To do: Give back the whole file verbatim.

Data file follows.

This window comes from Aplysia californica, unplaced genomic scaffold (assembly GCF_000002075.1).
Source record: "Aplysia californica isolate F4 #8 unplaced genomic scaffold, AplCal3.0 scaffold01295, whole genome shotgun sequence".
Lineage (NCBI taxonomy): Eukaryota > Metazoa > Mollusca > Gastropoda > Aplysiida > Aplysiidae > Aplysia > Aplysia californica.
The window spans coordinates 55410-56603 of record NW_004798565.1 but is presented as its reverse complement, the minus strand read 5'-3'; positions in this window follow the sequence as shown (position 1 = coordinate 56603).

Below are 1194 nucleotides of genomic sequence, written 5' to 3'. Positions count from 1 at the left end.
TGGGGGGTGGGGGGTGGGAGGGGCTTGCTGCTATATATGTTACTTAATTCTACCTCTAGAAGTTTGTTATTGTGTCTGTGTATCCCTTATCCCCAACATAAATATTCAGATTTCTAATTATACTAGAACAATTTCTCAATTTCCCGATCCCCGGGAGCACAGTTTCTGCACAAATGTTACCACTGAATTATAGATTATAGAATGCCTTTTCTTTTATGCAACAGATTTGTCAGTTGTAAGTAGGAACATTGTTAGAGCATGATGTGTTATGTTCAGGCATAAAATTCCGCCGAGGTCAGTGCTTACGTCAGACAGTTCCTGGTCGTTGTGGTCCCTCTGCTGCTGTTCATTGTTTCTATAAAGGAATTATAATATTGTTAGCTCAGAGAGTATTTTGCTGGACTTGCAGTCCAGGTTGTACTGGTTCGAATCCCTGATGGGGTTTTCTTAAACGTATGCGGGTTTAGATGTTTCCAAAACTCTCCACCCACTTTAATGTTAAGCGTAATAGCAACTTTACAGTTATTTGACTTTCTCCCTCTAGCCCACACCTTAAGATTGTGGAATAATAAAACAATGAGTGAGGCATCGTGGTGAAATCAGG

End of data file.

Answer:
This window comes from Aplysia californica, unplaced genomic scaffold (assembly GCF_000002075.1).
Source record: "Aplysia californica isolate F4 #8 unplaced genomic scaffold, AplCal3.0 scaffold01295, whole genome shotgun sequence".
Lineage (NCBI taxonomy): Eukaryota > Metazoa > Mollusca > Gastropoda > Aplysiida > Aplysiidae > Aplysia > Aplysia californica.
The window spans coordinates 55410-56603 of record NW_004798565.1 but is presented as its reverse complement, the minus strand read 5'-3'; positions in this window follow the sequence as shown (position 1 = coordinate 56603).

Below are 1194 nucleotides of genomic sequence, written 5' to 3'. Positions count from 1 at the left end.
TGGGGGGTGGGGGGTGGGAGGGGCTTGCTGCTATATATGTTACTTAATTCTACCTCTAGAAGTTTGTTATTGTGTCTGTGTATCCCTTATCCCCAACATAAATATTCAGATTTCTAATTATACTAGAACAATTTCTCAATTTCCCGATCCCCGGGAGCACAGTTTCTGCACAAATGTTACCACTGAATTATAGATTATAGAATGCCTTTTCTTTTATGCAACAGATTTGTCAGTTGTAAGTAGGAACATTGTTAGAGCATGATGTGTTATGTTCAGGCATAAAATTCCGCCGAGGTCAGTGCTTACGTCAGACAGTTCCTGGTCGTTGTGGTCCCTCTGCTGCTGTTCATTGTTTCTATAAAGGAATTATAATATTGTTAGCTCAGAGAGTATTTTGCTGGACTTGCAGTCCAGGTTGTACTGGTTCGAATCCCTGATGGGGTTTTCTTAAACGTATGCGGGTTTAGATGTTTCCAAAACTCTCCACCCACTTTAATGTTAAGCGTAATAGCAACTTTACAGTTATTTGACTTTCTCCCTCTAGCCCACACCTTAAGATTGTGGAATAATAAAACAATGAGTGAGGCATCGTGGTGAAATCAGG